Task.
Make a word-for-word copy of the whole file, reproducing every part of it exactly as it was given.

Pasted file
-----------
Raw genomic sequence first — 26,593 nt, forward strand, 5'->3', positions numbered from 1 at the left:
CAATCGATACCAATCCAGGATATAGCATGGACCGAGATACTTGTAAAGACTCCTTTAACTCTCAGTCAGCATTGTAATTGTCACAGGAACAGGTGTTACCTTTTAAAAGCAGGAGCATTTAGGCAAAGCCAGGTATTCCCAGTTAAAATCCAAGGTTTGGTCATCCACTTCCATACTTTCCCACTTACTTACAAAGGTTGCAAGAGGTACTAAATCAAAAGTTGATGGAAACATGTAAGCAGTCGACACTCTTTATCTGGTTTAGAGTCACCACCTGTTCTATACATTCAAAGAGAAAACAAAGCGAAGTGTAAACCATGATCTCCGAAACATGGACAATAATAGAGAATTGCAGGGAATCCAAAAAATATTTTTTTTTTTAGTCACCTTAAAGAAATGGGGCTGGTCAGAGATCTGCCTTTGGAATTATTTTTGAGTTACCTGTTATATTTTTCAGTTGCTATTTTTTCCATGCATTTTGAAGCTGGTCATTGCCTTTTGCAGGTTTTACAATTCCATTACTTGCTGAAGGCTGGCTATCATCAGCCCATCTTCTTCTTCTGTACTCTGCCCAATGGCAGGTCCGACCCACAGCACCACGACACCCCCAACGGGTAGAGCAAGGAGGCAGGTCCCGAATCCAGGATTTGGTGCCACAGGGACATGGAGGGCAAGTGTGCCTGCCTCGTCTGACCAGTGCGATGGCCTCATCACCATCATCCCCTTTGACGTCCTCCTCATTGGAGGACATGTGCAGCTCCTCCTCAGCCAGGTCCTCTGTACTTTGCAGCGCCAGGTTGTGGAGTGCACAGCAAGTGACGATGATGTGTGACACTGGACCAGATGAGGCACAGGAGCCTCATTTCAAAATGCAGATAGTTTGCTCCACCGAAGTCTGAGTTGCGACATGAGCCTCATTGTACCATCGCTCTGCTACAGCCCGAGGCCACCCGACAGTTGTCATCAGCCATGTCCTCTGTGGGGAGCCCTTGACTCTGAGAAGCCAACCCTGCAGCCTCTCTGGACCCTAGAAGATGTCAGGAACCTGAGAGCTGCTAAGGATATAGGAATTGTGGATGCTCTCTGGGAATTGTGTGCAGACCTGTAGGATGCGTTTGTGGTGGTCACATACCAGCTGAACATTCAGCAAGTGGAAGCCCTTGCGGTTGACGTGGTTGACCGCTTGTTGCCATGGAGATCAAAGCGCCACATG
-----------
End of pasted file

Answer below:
Raw genomic sequence first — 26,593 nt, forward strand, 5'->3', positions numbered from 1 at the left:
CAATCGATACCAATCCAGGATATAGCATGGACCGAGATACTTGTAAAGACTCCTTTAACTCTCAGTCAGCATTGTAATTGTCACAGGAACAGGTGTTACCTTTTAAAAGCAGGAGCATTTAGGCAAAGCCAGGTATTCCCAGTTAAAATCCAAGGTTTGGTCATCCACTTCCATACTTTCCCACTTACTTACAAAGGTTGCAAGAGGTACTAAATCAAAAGTTGATGGAAACATGTAAGCAGTCGACACTCTTTATCTGGTTTAGAGTCACCACCTGTTCTATACATTCAAAGAGAAAACAAAGCGAAGTGTAAACCATGATCTCCGAAACATGGACAATAATAGAGAATTGCAGGGAATCCAAAAAATATTTTTTTTTTTAGTCACCTTAAAGAAATGGGGCTGGTCAGAGATCTGCCTTTGGAATTATTTTTGAGTTACCTGTTATATTTTTCAGTTGCTATTTTTTCCATGCATTTTGAAGCTGGTCATTGCCTTTTGCAGGTTTTACAATTCCATTACTTGCTGAAGGCTGGCTATCATCAGCCCATCTTCTTCTTCTGTACTCTGCCCAATGGCAGGTCCGACCCACAGCACCACGACACCCCCAACGGGTAGAGCAAGGAGGCAGGTCCCGAATCCAGGATTTGGTGCCACAGGGACATGGAGGGCAAGTGTGCCTGCCTCGTCTGACCAGTGCGATGGCCTCATCACCATCATCCCCTTTGACGTCCTCCTCATTGGAGGACATGTGCAGCTCCTCCTCAGCCAGGTCCTCTGTACTTTGCAGCGCCAGGTTGTGGAGTGCACAGCAAGTGACGATGATGTGTGACACTGGACCAGATGAGGCACAGGAGCCTCATTTCAAAATGCAGATAGTTTGCTCCACCGAAGTCTGAGTTGCGACATGAGCCTCATTGTACCATCGCTCTGCTACAGCCCGAGGCCACCCGACAGTTGTCATCAGCCATGTCCTCTGTGGGGAGCCCTTGACTCTGAGAAGCCAACCCTGCAGCCTCTCTGGACCCTAGAAGATGTCAGGAACCTGAGAGCTGCTAAGGATATAGGAATTGTGGATGCTCTCTGGGAATTGTGTGCAGACCTGTAGGATGCGTTTGTGGTGGTCACATACCAGCTGAACATTCAGCAAGTGGAAGCCCTTGCGGTTGACGTGGTTGACCGCTTGTTGCCATGGAGATCAAAGCGCCACATG